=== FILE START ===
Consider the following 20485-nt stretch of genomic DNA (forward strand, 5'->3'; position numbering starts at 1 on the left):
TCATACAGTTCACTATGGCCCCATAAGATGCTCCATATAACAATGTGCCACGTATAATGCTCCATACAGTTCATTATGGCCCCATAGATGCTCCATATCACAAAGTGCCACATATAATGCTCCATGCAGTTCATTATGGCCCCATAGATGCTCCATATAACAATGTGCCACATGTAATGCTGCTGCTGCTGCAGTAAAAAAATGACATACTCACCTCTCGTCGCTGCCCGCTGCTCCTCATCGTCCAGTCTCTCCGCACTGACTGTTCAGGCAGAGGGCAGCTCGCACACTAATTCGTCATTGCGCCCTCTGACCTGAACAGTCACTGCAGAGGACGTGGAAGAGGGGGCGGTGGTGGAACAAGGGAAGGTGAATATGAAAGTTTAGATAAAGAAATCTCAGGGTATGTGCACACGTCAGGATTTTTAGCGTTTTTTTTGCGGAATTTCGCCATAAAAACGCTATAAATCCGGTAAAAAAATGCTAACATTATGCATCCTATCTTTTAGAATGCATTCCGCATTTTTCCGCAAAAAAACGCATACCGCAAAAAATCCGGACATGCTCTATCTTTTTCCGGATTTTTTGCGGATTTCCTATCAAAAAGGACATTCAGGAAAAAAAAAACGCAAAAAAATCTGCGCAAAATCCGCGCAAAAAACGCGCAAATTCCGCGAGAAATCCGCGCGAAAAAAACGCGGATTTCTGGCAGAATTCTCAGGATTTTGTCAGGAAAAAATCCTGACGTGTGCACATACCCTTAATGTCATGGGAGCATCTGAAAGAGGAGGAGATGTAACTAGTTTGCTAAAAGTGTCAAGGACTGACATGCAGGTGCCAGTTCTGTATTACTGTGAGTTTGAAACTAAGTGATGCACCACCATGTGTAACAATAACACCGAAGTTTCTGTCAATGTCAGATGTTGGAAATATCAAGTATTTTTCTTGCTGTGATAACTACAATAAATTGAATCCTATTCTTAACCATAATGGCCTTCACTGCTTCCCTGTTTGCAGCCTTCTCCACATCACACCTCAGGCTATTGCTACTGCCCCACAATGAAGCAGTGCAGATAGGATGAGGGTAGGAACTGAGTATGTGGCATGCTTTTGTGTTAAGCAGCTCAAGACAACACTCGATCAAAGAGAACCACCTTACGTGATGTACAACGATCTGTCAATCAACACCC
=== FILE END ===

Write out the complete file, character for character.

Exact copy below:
Consider the following 20485-nt stretch of genomic DNA (forward strand, 5'->3'; position numbering starts at 1 on the left):
TCATACAGTTCACTATGGCCCCATAAGATGCTCCATATAACAATGTGCCACGTATAATGCTCCATACAGTTCATTATGGCCCCATAGATGCTCCATATCACAAAGTGCCACATATAATGCTCCATGCAGTTCATTATGGCCCCATAGATGCTCCATATAACAATGTGCCACATGTAATGCTGCTGCTGCTGCAGTAAAAAAATGACATACTCACCTCTCGTCGCTGCCCGCTGCTCCTCATCGTCCAGTCTCTCCGCACTGACTGTTCAGGCAGAGGGCAGCTCGCACACTAATTCGTCATTGCGCCCTCTGACCTGAACAGTCACTGCAGAGGACGTGGAAGAGGGGGCGGTGGTGGAACAAGGGAAGGTGAATATGAAAGTTTAGATAAAGAAATCTCAGGGTATGTGCACACGTCAGGATTTTTAGCGTTTTTTTTGCGGAATTTCGCCATAAAAACGCTATAAATCCGGTAAAAAAATGCTAACATTATGCATCCTATCTTTTAGAATGCATTCCGCATTTTTCCGCAAAAAAACGCATACCGCAAAAAATCCGGACATGCTCTATCTTTTTCCGGATTTTTTGCGGATTTCCTATCAAAAAGGACATTCAGGAAAAAAAAAACGCAAAAAAATCTGCGCAAAATCCGCGCAAAAAACGCGCAAATTCCGCGAGAAATCCGCGCGAAAAAAACGCGGATTTCTGGCAGAATTCTCAGGATTTTGTCAGGAAAAAATCCTGACGTGTGCACATACCCTTAATGTCATGGGAGCATCTGAAAGAGGAGGAGATGTAACTAGTTTGCTAAAAGTGTCAAGGACTGACATGCAGGTGCCAGTTCTGTATTACTGTGAGTTTGAAACTAAGTGATGCACCACCATGTGTAACAATAACACCGAAGTTTCTGTCAATGTCAGATGTTGGAAATATCAAGTATTTTTCTTGCTGTGATAACTACAATAAATTGAATCCTATTCTTAACCATAATGGCCTTCACTGCTTCCCTGTTTGCAGCCTTCTCCACATCACACCTCAGGCTATTGCTACTGCCCCACAATGAAGCAGTGCAGATAGGATGAGGGTAGGAACTGAGTATGTGGCATGCTTTTGTGTTAAGCAGCTCAAGACAACACTCGATCAAAGAGAACCACCTTACGTGATGTACAACGATCTGTCAATCAACACCC